For this latest attack on Ouagadougou, AQIM availed itself to Al Mourabitoun, a lesser movement founded by Belmokhtar. Also known as “The One-Eyed” because of his glass eye, the figure of Belmokhtar is shrouded in an aura of mystery. Several times he was reported dead, only to surface again at the helm of another bloody attack.
The 43-year-old Algerian made his jihadi debut in Afghanistan in the early 1990s before returning to his country of origin to continue terrorist activity there. At the outbreak of the 2012 Mali conflict, he approached AQIM, but disagreements with Droukdel urged him to break away and create his own faction called “Those Who Sign with Blood.”
In the summer of 2013, after a merger with the Movement for the Oneness of Jihad in West Africa, Al Mourabitoun’s men attacked a French-owned gas plant in In Amenas, in eastern Algeria, killing 40 mostly foreign hostages. Only at the end of last year there was a rapprochement with AQIM.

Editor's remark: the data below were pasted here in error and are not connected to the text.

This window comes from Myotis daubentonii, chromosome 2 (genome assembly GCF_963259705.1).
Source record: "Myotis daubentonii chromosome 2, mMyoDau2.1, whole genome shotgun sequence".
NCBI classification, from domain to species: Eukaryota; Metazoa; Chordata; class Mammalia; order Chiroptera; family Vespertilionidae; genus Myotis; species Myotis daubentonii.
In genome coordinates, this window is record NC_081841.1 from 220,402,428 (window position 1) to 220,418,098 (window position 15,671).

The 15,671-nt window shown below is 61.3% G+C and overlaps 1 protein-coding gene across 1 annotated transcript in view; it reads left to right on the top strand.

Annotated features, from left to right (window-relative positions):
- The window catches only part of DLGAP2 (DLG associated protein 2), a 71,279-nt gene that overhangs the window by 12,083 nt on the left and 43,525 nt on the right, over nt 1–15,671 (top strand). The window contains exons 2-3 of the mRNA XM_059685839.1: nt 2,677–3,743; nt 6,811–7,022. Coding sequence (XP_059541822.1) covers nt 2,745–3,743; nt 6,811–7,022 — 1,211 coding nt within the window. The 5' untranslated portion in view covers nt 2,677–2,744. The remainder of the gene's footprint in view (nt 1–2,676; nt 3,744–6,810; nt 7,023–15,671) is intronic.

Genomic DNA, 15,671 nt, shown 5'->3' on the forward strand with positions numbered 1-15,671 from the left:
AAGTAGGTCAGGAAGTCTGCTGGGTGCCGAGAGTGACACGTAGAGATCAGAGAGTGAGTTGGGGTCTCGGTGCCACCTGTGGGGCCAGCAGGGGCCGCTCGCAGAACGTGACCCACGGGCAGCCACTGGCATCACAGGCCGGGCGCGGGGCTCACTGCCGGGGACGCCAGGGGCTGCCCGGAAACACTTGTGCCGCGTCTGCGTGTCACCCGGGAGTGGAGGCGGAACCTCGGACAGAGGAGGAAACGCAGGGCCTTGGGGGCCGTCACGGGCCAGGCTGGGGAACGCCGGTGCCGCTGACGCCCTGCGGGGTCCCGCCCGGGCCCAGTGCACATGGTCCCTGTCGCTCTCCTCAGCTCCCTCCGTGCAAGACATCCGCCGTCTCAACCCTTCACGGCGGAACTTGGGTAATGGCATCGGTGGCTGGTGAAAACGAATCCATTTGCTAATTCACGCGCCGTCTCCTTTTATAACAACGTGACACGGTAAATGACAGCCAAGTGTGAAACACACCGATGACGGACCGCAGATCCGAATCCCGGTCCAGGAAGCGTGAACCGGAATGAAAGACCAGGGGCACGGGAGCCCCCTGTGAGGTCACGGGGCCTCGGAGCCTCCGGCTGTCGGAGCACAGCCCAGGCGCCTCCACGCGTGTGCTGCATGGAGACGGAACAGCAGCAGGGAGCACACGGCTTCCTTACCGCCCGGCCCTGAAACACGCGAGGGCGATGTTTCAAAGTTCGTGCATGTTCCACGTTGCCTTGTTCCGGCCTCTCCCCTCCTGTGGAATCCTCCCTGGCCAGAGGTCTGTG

Now united with his former enemies, Belmokhtar led the Nov. 20 attack at the Radisson Blu hotel in Bamako, Mali, where they killed 22 people.
The decision to join forces with old rivals followed The One-Eyed’s refusal to pledge allegiance to the Islamic State. The move to remain loyal to Al Qaeda earned him an arrest warrant by the Islamic State.
By striking the Burkinabe capital for the first time, AQIM is seeking to expand its area of activity into a neighboring and politically fragile country. They’re trying to send a clear message to Western forces, mainly France, and opponents of ISIS that hold control over the region.